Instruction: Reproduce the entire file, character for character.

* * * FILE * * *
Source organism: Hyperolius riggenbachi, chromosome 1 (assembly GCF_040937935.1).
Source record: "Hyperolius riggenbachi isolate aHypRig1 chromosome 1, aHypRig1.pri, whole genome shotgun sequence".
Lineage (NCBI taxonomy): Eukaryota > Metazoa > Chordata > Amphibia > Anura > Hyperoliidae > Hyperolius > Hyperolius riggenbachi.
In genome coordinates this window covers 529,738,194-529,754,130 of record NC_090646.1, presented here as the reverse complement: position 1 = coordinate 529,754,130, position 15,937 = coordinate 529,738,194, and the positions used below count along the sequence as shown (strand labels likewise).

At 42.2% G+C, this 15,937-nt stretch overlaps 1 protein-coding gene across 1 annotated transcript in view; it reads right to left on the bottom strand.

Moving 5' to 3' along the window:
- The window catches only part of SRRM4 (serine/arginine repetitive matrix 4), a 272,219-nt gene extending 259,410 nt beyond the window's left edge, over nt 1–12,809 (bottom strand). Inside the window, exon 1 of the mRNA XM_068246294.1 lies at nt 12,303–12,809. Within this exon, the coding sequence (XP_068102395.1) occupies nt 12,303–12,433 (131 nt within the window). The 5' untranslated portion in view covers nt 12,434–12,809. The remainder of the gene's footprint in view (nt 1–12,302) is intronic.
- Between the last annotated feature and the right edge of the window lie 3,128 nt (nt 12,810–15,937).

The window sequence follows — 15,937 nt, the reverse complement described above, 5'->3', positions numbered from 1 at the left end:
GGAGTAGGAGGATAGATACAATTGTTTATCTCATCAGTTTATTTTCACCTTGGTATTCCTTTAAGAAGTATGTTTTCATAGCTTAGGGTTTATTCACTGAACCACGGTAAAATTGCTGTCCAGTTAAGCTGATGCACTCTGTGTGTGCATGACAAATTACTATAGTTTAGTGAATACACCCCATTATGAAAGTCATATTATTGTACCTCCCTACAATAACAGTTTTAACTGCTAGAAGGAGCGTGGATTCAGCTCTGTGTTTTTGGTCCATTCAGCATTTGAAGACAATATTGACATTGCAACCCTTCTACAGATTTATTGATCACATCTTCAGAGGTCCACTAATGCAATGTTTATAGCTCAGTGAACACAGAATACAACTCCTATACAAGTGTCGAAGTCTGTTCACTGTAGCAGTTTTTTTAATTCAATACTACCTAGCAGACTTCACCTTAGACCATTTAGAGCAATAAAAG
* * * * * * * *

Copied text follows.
Source organism: Hyperolius riggenbachi, chromosome 1 (assembly GCF_040937935.1).
Source record: "Hyperolius riggenbachi isolate aHypRig1 chromosome 1, aHypRig1.pri, whole genome shotgun sequence".
Lineage (NCBI taxonomy): Eukaryota > Metazoa > Chordata > Amphibia > Anura > Hyperoliidae > Hyperolius > Hyperolius riggenbachi.
In genome coordinates this window covers 529,738,194-529,754,130 of record NC_090646.1, presented here as the reverse complement: position 1 = coordinate 529,754,130, position 15,937 = coordinate 529,738,194, and the positions used below count along the sequence as shown (strand labels likewise).

At 42.2% G+C, this 15,937-nt stretch overlaps 1 protein-coding gene across 1 annotated transcript in view; it reads right to left on the bottom strand.

Moving 5' to 3' along the window:
- The window catches only part of SRRM4 (serine/arginine repetitive matrix 4), a 272,219-nt gene extending 259,410 nt beyond the window's left edge, over nt 1–12,809 (bottom strand). Inside the window, exon 1 of the mRNA XM_068246294.1 lies at nt 12,303–12,809. Within this exon, the coding sequence (XP_068102395.1) occupies nt 12,303–12,433 (131 nt within the window). The 5' untranslated portion in view covers nt 12,434–12,809. The remainder of the gene's footprint in view (nt 1–12,302) is intronic.
- Between the last annotated feature and the right edge of the window lie 3,128 nt (nt 12,810–15,937).

The window sequence follows — 15,937 nt, the reverse complement described above, 5'->3', positions numbered from 1 at the left end:
GGAGTAGGAGGATAGATACAATTGTTTATCTCATCAGTTTATTTTCACCTTGGTATTCCTTTAAGAAGTATGTTTTCATAGCTTAGGGTTTATTCACTGAACCACGGTAAAATTGCTGTCCAGTTAAGCTGATGCACTCTGTGTGTGCATGACAAATTACTATAGTTTAGTGAATACACCCCATTATGAAAGTCATATTATTGTACCTCCCTACAATAACAGTTTTAACTGCTAGAAGGAGCGTGGATTCAGCTCTGTGTTTTTGGTCCATTCAGCATTTGAAGACAATATTGACATTGCAACCCTTCTACAGATTTATTGATCACATCTTCAGAGGTCCACTAATGCAATGTTTATAGCTCAGTGAACACAGAATACAACTCCTATACAAGTGTCGAAGTCTGTTCACTGTAGCAGTTTTTTTAATTCAATACTACCTAGCAGACTTCACCTTAGACCATTTAGAGCAATAAAAG